HC: Is the shooting still with you, even after the intervening experiences of closing and slowly reopening during the pandemic?
BS: It’s present every day. We had staff members who lost family there. We had very active volunteers and center members who were lost that day. You can never put it away, and shouldn’t. On the flip side, we’re not paralyzed, and that’s what I mean by post-traumatic growth. It is always with us, but I don’t feel the same cloud over us I did during that first half-year. Some people are more triggered than others. I’ve had a couple of times where I was triggered at very unexpected times. I acknowledged it, took a breath in and processed it. I gave myself the time.
HC: How has COVID affected the JCC field broadly?
BS: I think our field has become more interconnected because of COVID. There’s more of an ability to share our vulnerability instead of constantly trying to lift yourself up. Humility is a very Jewish value and that’s a very important piece of this work. Sometimes you have to say, “I don’t know the answer to this.” And I’m not sure that early on in my career I saw as many role models for that. Our professional network is more open now.
HC: And what about the Pittsburgh JCC? What about your finances?
BS: We were in a very solid financial place, and for the first month I saw COVID as an existential threat. But the federal government’s Paycheck Protection Program gave us a cash infusion that we needed. And the Jewish Healthcare Foundation, which generally didn’t provide unrestricted grants, told us that they wanted to be here for us. They made us an unrestricted grant that we’ll use over three years, a $2.5 million grant. Federation has been incredibly generous in supporting specific needs and programs, like COVID screenings at our overnight camp. It’s one thing to get a pat on the back, it’s another thing to have a philanthropic backstop. We know that the fitness model is going to have some real challenges, but things are happening here. Today, we have 1,200 people here getting vaccinated. We’re still in the red. We need continued support. It’s not going to be easy. But I see a path.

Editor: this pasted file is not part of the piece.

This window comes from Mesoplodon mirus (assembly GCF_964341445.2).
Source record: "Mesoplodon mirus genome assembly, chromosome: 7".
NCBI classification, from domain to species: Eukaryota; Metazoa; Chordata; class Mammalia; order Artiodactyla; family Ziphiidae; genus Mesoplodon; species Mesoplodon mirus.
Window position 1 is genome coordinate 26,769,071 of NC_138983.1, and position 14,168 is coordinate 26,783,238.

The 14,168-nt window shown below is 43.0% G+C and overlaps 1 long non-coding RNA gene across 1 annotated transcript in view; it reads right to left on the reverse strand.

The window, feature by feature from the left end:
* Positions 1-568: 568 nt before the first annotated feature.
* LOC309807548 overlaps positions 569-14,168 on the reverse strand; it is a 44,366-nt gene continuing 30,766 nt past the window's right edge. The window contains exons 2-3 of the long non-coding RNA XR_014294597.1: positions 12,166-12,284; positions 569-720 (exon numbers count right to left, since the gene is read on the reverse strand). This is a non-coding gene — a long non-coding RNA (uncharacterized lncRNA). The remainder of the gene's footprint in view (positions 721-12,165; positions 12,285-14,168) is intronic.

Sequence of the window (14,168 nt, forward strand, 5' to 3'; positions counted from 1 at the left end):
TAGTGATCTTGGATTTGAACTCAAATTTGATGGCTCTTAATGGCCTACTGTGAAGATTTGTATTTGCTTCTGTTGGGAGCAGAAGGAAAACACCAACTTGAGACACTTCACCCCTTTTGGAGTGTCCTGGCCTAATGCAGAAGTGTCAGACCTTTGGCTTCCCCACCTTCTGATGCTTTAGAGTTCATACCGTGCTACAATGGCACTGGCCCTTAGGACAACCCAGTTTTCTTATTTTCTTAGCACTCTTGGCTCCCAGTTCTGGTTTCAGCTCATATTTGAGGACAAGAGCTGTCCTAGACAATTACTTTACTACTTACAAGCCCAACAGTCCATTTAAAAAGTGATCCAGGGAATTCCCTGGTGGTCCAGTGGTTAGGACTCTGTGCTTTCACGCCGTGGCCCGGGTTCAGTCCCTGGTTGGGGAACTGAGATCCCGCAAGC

HC: And culturally, have there been any COVID effects?
BS: The organization has flattened. Once every two weeks I’m out in our South Hills branch, opening up with the security guard at 5:30 in the morning. I don’t want to go back to the traditional hierarchical way of doing things. There is incredible emerging strength in the people who are in charge of early childhood education and camps. I don’t want them to feel tired or trapped in middle management. How do I include them in the decision-making? How do I stay in touch with what’s going on in the organization in a deeper way? I’m thinking about “hoteling,” that practice of people not having their own offices, but working in a shared space and also having spaces for private conversations. I’m bringing 15 people in to talk about whether we can do hybrid workforce, with some people remote. How can we do that when 70% of the staff can’t be remote, because they’re doing direct service?
HC: Any thoughts on the study the Pew Research Center released this week, “Jewish Americans in 2020?”
BS: It’s striking how divided we are, even just politically. JCCs can help bridge some of those gaps. We can meet people’s needs without having to bring everybody together at the same time. We’re not agnostic, but we are pluralistic. Diversity in observance is complex, too. Bridging those divides is about relationships, and we can help build them here.
HC: Does the center ever take stances on issues?
BS: In 2016, we started to see our civil discourse erode because of the complexity of the presidential election. There were disagreements about whether we should turn on CNN or Fox in the fitness facility. So we created our Center for Loving Kindness to foster dialogue. But also, so many JCCs come out of the settlement house movement, where there was a foundational belief that the Jewish community thrives in a pluralistic, democratic society, and you need to have civic participation for that. So we are not partisan, but we are educators on civic issues. Even well before the shooting, we brought people together to learn about gun control and gun issues. Just creating the opportunity for education and conversation is sometimes controversial, but that’s a classic role for us. There’s also the issue of voting access. We are watching that closely here in Pennsylvania. We respect the League of Women Voters. If they feel there’s a concern, we might jump in and engage an issue that’s central to the Jewish experience and core to our values as a community center.